A review of gene expression profiling of human embryonic stem cell lines and their differentiated progeny.
ABSTRACT One of the key characteristics of human embryonic stem cells (hESC) is their ability to proliferate for an indefinite period of time. Previous studies have shown that a unique network of transcription factors are involved in hESC self renewal. Since hESC lines have the potential to differentiate into cells of all three germ layers, cells derived from hESC may be useful for the treatment of a variety of inherited or acquired diseases. The molecular signal required to differentiate hESC into a particular cell type has not been defined. It is expected that global gene expression profiling of hESC may provide an insight into the critical genes involved in maintaining pluripotency of hESC and genes that are modulated when hESCs differentiate. Several groups have utilized a variety of high throughput techniques and performed gene expression profiling of undifferentiated hESCs and mouse ES cells (mESC) to identify a set of genes uniquely expressed in ES cells but not in mature cells and defined them as "stemness" genes. These molecular techniques include DNA microarray, EST-enumeration, MPSS profiling, and SAGE. Irrespective of the molecular technique used, highly expressed genes showed similar expression pattern in several ES cell lines supporting their importance. A set of approximately 100 genes were identified, which are highly expressed in ES cells and considered to be involved in maintaining pluripotency and self renewal of ES cells. Various studies have also reported on the gene expression profiling of differentiated embryoid bodies (EB) derived from hESCs and mESCs. When hESCs are differentiated, "stemness" genes are down-regulated and a set of genes are up-regulated. Together with down-modulation of "stemness" genes and up-regulation of new genes may provide a new insight into the molecular pathways of hESC differentiation and study of these genes may be useful in the characterization of differentiated cells.
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ABSTRACT: Human macrophages are specialised hosts for HIV-1, dengue virus, Leishmania and Mycobacterium tuberculosis. Yet macrophage research is hampered by lack of appropriate cell models for modelling infection by these human pathogens, because available myeloid cell lines are, by definition, not terminally differentiated like tissue macrophages. We describe here a method for deriving monocytes and macrophages from human Pluripotent Stem Cells which improves on previously published protocols in that it uses entirely defined, feeder- and serum-free culture conditions and produces very consistent, pure, high yields across both human Embryonic Stem Cell (hESC) and multiple human induced Pluripotent Stem Cell (hiPSC) lines over time periods of up to one year. Cumulatively, up to ∼3×10(7) monocytes can be harvested per 6-well plate. The monocytes produced are most closely similar to the major blood monocyte (CD14(+), CD16(low), CD163(+)). Differentiation with M-CSF produces macrophages that are highly phagocytic, HIV-1-infectable, and upon activation produce a pro-inflammatory cytokine profile similar to blood monocyte-derived macrophages. Macrophages are notoriously hard to genetically manipulate, as they recognise foreign nucleic acids; the lentivector system described here overcomes this, as pluripotent stem cells can be relatively simply genetically manipulated for efficient transgene expression in the differentiated cells, surmounting issues of transgene silencing. Overall, the method we describe here is an efficient, effective, scalable system for the reproducible production and genetic modification of human macrophages, facilitating the interrogation of human macrophage biology.PLoS ONE 08/2013; 8(8):e71098. · 3.53 Impact Factor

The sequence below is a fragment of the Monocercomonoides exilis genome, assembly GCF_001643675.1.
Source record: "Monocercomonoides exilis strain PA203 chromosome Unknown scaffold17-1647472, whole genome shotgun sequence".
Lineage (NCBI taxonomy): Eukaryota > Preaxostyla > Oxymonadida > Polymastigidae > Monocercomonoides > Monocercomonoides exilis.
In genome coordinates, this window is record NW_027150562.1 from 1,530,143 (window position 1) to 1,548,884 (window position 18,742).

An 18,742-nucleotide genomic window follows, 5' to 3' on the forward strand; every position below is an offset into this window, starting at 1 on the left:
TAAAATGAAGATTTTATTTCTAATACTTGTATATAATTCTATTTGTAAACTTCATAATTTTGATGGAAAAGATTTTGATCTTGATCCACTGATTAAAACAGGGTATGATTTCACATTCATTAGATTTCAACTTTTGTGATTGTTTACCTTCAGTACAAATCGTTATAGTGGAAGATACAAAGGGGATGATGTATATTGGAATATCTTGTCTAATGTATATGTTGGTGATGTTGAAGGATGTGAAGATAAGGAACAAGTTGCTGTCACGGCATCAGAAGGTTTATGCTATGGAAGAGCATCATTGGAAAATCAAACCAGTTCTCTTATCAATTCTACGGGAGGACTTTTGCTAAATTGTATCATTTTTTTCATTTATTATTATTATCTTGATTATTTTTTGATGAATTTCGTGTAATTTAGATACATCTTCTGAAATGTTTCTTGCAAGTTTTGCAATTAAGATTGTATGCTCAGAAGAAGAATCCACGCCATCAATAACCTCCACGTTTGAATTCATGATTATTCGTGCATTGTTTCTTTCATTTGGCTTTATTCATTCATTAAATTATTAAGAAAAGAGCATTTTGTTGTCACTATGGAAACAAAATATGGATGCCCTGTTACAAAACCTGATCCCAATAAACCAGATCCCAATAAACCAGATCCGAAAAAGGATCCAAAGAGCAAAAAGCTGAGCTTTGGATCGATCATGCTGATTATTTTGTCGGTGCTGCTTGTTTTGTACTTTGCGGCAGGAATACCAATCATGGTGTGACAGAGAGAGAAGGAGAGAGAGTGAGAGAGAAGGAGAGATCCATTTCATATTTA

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ABSTRACT: Self-proliferation and differentiation into distinct cell types have been made stem cell as a promising target for regenerative medicine. Several key genes can regulate self-renewal and pluripotency of embryonic stem cells (hESCs). They work together and build a transcriptional hierarchy. Coexpression and coregulation of genes control by common regulatory elements on the promoter regions. Consequently, distinct organization and combination of transcription factor binding sites (TFBSs modules) on promoter regions, in view of order and distance, leads to a common specific expression pattern within a set of genes. To gain insights into transcriptional regulation of hESCs, we selected promoter regions of eleven common expressed hESC genes including SOX2, LIN28, STAT3, NANOG, LEFTB, TDGF1, POU5F1, FOXD3, TERF1, REX1 and GDF3 to predict activating regulatory modules on promoters and discover key corresponding transcription factors. Then, promoter regions in human genome were explored for modules and 328 genes containing the same modules were detected. Using microarray data, we verified that 102 of 328 genes commonly upregulate in hESCs. Also, using output data of DNA-Protein interaction assays, we found that 42 of all predicted genes are targets of SOX2, NANOG and POU5F1 . Additionally, a protein interaction network of hESC genes was constructed based on biological processes and interestingly, 126 downregulated genes along with upregulated ones identified by promoter analysis were predicted in the network. Based on the results, we suggest that the identified genes, coregulating with common hESC genes, represent a novel approach for gene discovery based on whole genome promoter analysis irrespective of gene expression. Altogether, promoter profiling can be used to expand hESC transcriptional regulatory circuitry by analysis of shared functional sequences between genes. This approach provides a clear image on underlying regulatory mechanism of gene expression profile and offers a novel approach in designing gene networks of stem cell.Gene 09/2013; · 2.20 Impact Factor